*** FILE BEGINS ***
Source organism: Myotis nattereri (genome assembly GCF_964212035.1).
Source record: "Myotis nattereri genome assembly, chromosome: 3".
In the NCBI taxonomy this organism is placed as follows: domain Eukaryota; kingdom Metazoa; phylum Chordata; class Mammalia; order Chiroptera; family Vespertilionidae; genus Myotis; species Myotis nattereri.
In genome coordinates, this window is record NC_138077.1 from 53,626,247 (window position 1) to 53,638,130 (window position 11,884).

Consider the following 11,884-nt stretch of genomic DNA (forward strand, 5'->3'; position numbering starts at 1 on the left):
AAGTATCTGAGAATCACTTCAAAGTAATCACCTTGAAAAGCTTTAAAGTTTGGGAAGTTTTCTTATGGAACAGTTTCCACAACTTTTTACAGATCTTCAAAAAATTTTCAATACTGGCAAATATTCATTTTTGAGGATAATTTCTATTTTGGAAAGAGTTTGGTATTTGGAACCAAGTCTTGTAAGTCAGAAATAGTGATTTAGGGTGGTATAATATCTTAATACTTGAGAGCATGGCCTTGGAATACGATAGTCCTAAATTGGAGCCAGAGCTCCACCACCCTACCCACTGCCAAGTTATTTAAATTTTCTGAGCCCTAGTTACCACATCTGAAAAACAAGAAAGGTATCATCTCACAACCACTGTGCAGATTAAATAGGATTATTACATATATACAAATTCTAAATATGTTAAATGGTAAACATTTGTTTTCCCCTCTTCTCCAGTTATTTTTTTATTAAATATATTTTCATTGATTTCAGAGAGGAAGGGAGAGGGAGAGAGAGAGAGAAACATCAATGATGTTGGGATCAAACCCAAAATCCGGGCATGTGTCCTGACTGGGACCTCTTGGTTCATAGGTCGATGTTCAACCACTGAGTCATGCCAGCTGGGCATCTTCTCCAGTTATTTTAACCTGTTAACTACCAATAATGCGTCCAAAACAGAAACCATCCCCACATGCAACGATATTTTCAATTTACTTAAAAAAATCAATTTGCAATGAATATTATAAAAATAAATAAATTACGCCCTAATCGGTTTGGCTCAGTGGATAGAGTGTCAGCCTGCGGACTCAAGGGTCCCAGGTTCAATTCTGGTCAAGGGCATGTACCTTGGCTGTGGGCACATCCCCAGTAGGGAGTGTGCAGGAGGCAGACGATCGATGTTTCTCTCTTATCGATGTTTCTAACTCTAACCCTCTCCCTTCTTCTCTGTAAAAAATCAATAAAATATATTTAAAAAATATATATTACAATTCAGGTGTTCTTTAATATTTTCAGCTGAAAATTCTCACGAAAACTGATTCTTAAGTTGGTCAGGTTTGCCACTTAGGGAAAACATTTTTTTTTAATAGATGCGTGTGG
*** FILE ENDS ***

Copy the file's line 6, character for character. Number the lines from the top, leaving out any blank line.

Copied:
AAGTATCTGAGAATCACTTCAAAGTAATCACCTTGAAAAGCTTTAAAGTTTGGGAAGTTTTCTTATGGAACAGTTTCCACAACTTTTTACAGATCTTCAAAAAATTTTCAATACTGGCAAATATTCATTTTTGAGGATAATTTCTATTTTGGAAAGAGTTTGGTATTTGGAACCAAGTCTTGTAAGTCAGAAATAGTGATTTAGGGTGGTATAATATCTTAATACTTGAGAGCATGGCCTTGGAATACGATAGTCCTAAATTGGAGCCAGAGCTCCACCACCCTACCCACTGCCAAGTTATTTAAATTTTCTGAGCCCTAGTTACCACATCTGAAAAACAAGAAAGGTATCATCTCACAACCACTGTGCAGATTAAATAGGATTATTACATATATACAAATTCTAAATATGTTAAATGGTAAACATTTGTTTTCCCCTCTTCTCCAGTTATTTTTTTATTAAATATATTTTCATTGATTTCAGAGAGGAAGGGAGAGGGAGAGAGAGAGAGAAACATCAATGATGTTGGGATCAAACCCAAAATCCGGGCATGTGTCCTGACTGGGACCTCTTGGTTCATAGGTCGATGTTCAACCACTGAGTCATGCCAGCTGGGCATCTTCTCCAGTTATTTTAACCTGTTAACTACCAATAATGCGTCCAAAACAGAAACCATCCCCACATGCAACGATATTTTCAATTTACTTAAAAAAATCAATTTGCAATGAATATTATAAAAATAAATAAATTACGCCCTAATCGGTTTGGCTCAGTGGATAGAGTGTCAGCCTGCGGACTCAAGGGTCCCAGGTTCAATTCTGGTCAAGGGCATGTACCTTGGCTGTGGGCACATCCCCAGTAGGGAGTGTGCAGGAGGCAGACGATCGATGTTTCTCTCTTATCGATGTTTCTAACTCTAACCCTCTCCCTTCTTCTCTGTAAAAAATCAATAAAATATATTTAAAAAATATATATTACAATTCAGGTGTTCTTTAATATTTTCAGCTGAAAATTCTCACGAAAACTGATTCTTAAGTTGGTCAGGTTTGCCACTTAGGGAAAACATTTTTTTTTAATAGATGCGTGTGG